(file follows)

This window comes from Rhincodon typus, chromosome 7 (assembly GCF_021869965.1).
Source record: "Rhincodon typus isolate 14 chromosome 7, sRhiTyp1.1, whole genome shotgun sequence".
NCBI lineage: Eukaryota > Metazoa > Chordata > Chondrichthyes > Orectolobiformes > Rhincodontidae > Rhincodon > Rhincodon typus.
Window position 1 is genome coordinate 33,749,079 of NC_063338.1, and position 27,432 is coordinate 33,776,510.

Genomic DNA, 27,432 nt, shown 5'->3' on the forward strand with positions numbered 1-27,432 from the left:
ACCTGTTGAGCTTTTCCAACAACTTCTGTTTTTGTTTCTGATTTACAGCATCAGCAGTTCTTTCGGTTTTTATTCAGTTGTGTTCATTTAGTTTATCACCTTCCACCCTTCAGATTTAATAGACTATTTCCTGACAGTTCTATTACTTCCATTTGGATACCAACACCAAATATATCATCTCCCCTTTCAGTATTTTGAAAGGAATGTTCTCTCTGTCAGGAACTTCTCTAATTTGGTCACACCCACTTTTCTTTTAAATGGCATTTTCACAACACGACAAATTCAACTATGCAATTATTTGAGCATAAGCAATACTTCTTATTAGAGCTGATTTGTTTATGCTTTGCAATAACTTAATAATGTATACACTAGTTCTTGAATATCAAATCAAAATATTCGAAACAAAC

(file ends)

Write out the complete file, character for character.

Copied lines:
This window comes from Rhincodon typus, chromosome 7 (assembly GCF_021869965.1).
Source record: "Rhincodon typus isolate 14 chromosome 7, sRhiTyp1.1, whole genome shotgun sequence".
NCBI lineage: Eukaryota > Metazoa > Chordata > Chondrichthyes > Orectolobiformes > Rhincodontidae > Rhincodon > Rhincodon typus.
Window position 1 is genome coordinate 33,749,079 of NC_063338.1, and position 27,432 is coordinate 33,776,510.

Genomic DNA, 27,432 nt, shown 5'->3' on the forward strand with positions numbered 1-27,432 from the left:
ACCTGTTGAGCTTTTCCAACAACTTCTGTTTTTGTTTCTGATTTACAGCATCAGCAGTTCTTTCGGTTTTTATTCAGTTGTGTTCATTTAGTTTATCACCTTCCACCCTTCAGATTTAATAGACTATTTCCTGACAGTTCTATTACTTCCATTTGGATACCAACACCAAATATATCATCTCCCCTTTCAGTATTTTGAAAGGAATGTTCTCTCTGTCAGGAACTTCTCTAATTTGGTCACACCCACTTTTCTTTTAAATGGCATTTTCACAACACGACAAATTCAACTATGCAATTATTTGAGCATAAGCAATACTTCTTATTAGAGCTGATTTGTTTATGCTTTGCAATAACTTAATAATGTATACACTAGTTCTTGAATATCAAATCAAAATATTCGAAACAAAC